GM Strikes A Deal With The UAW As Ford and Fiat Chrysler Are Next
After 40 days, the longest auto workers' strike since 1970 came to an end Friday as the United Auto Workers and General Motors reached an agreement. Both sides are ready to move on as the strike cost GM nearly $2 billion in lost production and employees nearly $1 billion in lost wages.
The agreed upon deal, which won 57% of the UAW member vote, gives members 3% wage increases, prevents health care plan prices from increasing, removes the cap on profit-sharing with employees and provides a process for temporary employees to become permanent employees. The deal also includes a signing bonus, but in some instances doesn't cover the lost wages from the six-week strike.
However, the UAW was unable to get GM to agree to one their core issues. The UAW wanted GM to move jobs from Mexico to a plant in Ohio that closed. 1,400 workers were laid off from the plant with only a couple hundred moving to other plants. As part of the deal, GM agreed to open an electric car battery factory near the plant, but doing so will involve only a couple hundred jobs at lower wages.
Also as part of the deal, the two sides agreed to form The National Committee on Advanced Technology, which will meet quarterly "to manage the impact of new technologies that threaten a century-old manufacturing process currently employing tens of thousands." The goal of the committee, which will be composed of three representatives from each side, will be to provide training for employees to avoid work displacement as a result of new technologies and processes.
A letter to UAW members at GM read "From the outset your brothers and sisters, local leaders and bargaining team members identified key areas of concern to focus on throughout this process: a clear pathway for temporary workers to full-time status; shortening the in-progression period; maintaining our current health plan and costs; improving our share of profits; as well as protecting job security and future work. We are pleased to announce that thanks to your solidarity and sacrifice, we have achieved gains toward all of these bargaining priorities."
"We delivered a contract that recognizes our employees for the important contributions they make to the overall success of the company, with a strong wage and benefit package and additional investment and job growth in our U.S. operations," said Mary Barra, GM Chairman and CEO. "GM is proud to provide good-paying jobs to tens of thousands of employees in America and to grow our substantial investment in the U.S."
After striking a deal with GM, the UAW now has its sights set on Ford and Fiat Chrysler. Ford, which has the best relationship with the UAW, is the largest employer of UAW-represented autoworkers. Sources say the UAW is not afraid to call member strikes at Ford and Fiat Chrysler if they push back against the gains they made with GM.
Will he defend himself? In what may be the definition of irony, a former Apple lawyer who was in charge of enforcing the company's Insider Trading Policy has been indicted for insider trading. The government alleges Gene Levoff traded Apple stock between 2011 and 2016 using inside information prior to it becoming public. The indictment described his strategy, saying "When Levoff discovered that Company-1 had posted strong revenue and net profit for a given financial quarter, he purchased large quantities of stock, which he later sold for a profit once the market reacted to the news." He’s facing six counts of securities fraud and six counts of wire fraud.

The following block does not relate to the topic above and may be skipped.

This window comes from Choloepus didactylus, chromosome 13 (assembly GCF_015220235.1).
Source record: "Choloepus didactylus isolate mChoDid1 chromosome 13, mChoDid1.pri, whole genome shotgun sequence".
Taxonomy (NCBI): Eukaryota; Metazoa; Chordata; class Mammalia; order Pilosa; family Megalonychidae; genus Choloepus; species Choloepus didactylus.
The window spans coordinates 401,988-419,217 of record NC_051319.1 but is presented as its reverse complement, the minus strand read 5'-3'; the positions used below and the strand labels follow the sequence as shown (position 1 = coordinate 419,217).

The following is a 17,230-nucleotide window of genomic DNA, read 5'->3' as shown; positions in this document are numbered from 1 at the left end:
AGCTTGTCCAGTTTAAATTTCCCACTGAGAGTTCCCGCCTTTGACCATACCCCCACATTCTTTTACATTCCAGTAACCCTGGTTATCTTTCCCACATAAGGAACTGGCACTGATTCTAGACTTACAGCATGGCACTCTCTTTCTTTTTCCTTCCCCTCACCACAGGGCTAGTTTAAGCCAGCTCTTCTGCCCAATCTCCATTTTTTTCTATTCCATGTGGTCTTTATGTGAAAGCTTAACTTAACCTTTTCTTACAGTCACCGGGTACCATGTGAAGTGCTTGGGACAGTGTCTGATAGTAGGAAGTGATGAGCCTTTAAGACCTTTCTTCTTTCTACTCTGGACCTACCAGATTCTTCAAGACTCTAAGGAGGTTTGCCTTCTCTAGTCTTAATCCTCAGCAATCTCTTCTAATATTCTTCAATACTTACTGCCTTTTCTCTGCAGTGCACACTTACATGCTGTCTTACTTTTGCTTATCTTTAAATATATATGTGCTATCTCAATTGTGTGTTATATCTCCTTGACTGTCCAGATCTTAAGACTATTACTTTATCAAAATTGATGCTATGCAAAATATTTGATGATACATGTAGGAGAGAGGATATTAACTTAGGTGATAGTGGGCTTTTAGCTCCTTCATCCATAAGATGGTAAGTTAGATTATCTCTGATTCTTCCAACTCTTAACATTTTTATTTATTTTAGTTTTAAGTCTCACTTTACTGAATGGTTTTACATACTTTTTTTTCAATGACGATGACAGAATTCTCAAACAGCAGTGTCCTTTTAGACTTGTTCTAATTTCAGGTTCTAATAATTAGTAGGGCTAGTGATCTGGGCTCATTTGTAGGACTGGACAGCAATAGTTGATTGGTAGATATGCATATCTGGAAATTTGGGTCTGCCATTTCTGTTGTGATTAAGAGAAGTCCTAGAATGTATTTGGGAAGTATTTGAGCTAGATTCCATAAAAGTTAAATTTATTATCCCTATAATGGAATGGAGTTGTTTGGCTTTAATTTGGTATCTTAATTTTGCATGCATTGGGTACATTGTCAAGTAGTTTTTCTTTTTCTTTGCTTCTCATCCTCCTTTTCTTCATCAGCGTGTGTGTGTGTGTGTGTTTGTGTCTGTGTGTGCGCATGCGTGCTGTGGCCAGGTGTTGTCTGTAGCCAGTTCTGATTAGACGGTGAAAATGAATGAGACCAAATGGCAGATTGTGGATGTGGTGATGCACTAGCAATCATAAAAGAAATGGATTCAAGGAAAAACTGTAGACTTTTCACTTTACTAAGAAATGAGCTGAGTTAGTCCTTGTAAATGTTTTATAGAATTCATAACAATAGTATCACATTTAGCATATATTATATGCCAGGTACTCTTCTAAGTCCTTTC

Add it to the list. French luxury conglomerate LVMH has reportedly proposed a $14.5 billion acquisition offer for luxury jeweler Tiffany & Co. LVMH, which owns an extensive list of luxury brands such as Louis Vuitton and Fendi, has been looking to expand its presence in the U.S. for years. The offer for Tiffany values the company at about $120 per share, more than 20% higher than Friday's closing price of $98.55. Both companies declined to comment on the news.
Expensive comment getting more expensive. The Employees Retirement System of Texas is the ninth institutional investor to pull funds from Fisher Investments since Ken Fisher's remarks on October 8. Texas ERS has pulled $350 million from Fisher Investments, bringing the total withdrawals to more than $3 billion. The pension's spokeswoman wrote "With respect to our fiduciary duty, we are defunding Fisher Investments, which had served as an external manager in the international equities portfolio with $350 million [as of Sept. 30] under management." Fisher Investments had $112 billion in assets under management as of September 30, according to the firm.
Here we go again. If you're bummed about not having the opportunity to invest in the WeWork IPO, you may get the next best thing. Ucommune, the "Chinese WeWork," has reportedly filed to go public by the end of the year. The company, which was last valued at $2.6 billion, has hired Citigroup, Credit Suisse and Bank of America to work on the listing. In what is likely a result of WeWork's failed IPO, the decision to go through with the listing will depend on the feedback from potential investors.
Do it for the 'gram. According to the National Retail Federation, individuals are expected to spend an average of $86.27 on Halloween this year, which comes out to nearly $9 billion. Social media has fueled a large part of Halloween spending. A survey from CompareCards revealed 48% of millennials purchase Halloween items for social media posts. Nearly a third of millennials said they spend more on Halloween than any other holiday. Matt Schulz, who wrote the CompareCards report, said "Lots of people love Halloween, lots of people really enjoy spending just to get on social media."